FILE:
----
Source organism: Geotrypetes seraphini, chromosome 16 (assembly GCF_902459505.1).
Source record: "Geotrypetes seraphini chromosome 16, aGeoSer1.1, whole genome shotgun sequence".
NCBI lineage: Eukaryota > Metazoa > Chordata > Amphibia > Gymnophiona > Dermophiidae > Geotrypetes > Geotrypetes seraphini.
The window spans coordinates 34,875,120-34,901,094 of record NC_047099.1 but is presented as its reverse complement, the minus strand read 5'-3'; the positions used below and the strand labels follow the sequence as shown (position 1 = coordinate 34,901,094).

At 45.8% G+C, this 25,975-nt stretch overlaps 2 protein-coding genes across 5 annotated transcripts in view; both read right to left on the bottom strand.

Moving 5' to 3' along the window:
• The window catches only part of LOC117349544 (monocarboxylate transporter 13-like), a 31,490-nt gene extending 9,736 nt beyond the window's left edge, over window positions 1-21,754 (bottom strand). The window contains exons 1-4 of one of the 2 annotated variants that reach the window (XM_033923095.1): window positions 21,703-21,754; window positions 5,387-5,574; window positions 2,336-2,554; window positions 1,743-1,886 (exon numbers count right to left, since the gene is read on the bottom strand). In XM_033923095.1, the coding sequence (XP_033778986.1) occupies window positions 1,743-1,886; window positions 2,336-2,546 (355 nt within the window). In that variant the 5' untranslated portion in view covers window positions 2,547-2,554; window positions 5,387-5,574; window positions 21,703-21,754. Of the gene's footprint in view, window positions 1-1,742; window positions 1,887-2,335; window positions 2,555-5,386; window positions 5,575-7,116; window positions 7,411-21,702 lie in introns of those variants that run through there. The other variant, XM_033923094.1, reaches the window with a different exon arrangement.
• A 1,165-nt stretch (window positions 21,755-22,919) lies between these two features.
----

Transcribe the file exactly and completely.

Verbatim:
Source organism: Geotrypetes seraphini, chromosome 16 (assembly GCF_902459505.1).
Source record: "Geotrypetes seraphini chromosome 16, aGeoSer1.1, whole genome shotgun sequence".
NCBI lineage: Eukaryota > Metazoa > Chordata > Amphibia > Gymnophiona > Dermophiidae > Geotrypetes > Geotrypetes seraphini.
The window spans coordinates 34,875,120-34,901,094 of record NC_047099.1 but is presented as its reverse complement, the minus strand read 5'-3'; the positions used below and the strand labels follow the sequence as shown (position 1 = coordinate 34,901,094).

At 45.8% G+C, this 25,975-nt stretch overlaps 2 protein-coding genes across 5 annotated transcripts in view; both read right to left on the bottom strand.

Moving 5' to 3' along the window:
• The window catches only part of LOC117349544 (monocarboxylate transporter 13-like), a 31,490-nt gene extending 9,736 nt beyond the window's left edge, over window positions 1-21,754 (bottom strand). The window contains exons 1-4 of one of the 2 annotated variants that reach the window (XM_033923095.1): window positions 21,703-21,754; window positions 5,387-5,574; window positions 2,336-2,554; window positions 1,743-1,886 (exon numbers count right to left, since the gene is read on the bottom strand). In XM_033923095.1, the coding sequence (XP_033778986.1) occupies window positions 1,743-1,886; window positions 2,336-2,546 (355 nt within the window). In that variant the 5' untranslated portion in view covers window positions 2,547-2,554; window positions 5,387-5,574; window positions 21,703-21,754. Of the gene's footprint in view, window positions 1-1,742; window positions 1,887-2,335; window positions 2,555-5,386; window positions 5,575-7,116; window positions 7,411-21,702 lie in introns of those variants that run through there. The other variant, XM_033923094.1, reaches the window with a different exon arrangement.
• A 1,165-nt stretch (window positions 21,755-22,919) lies between these two features.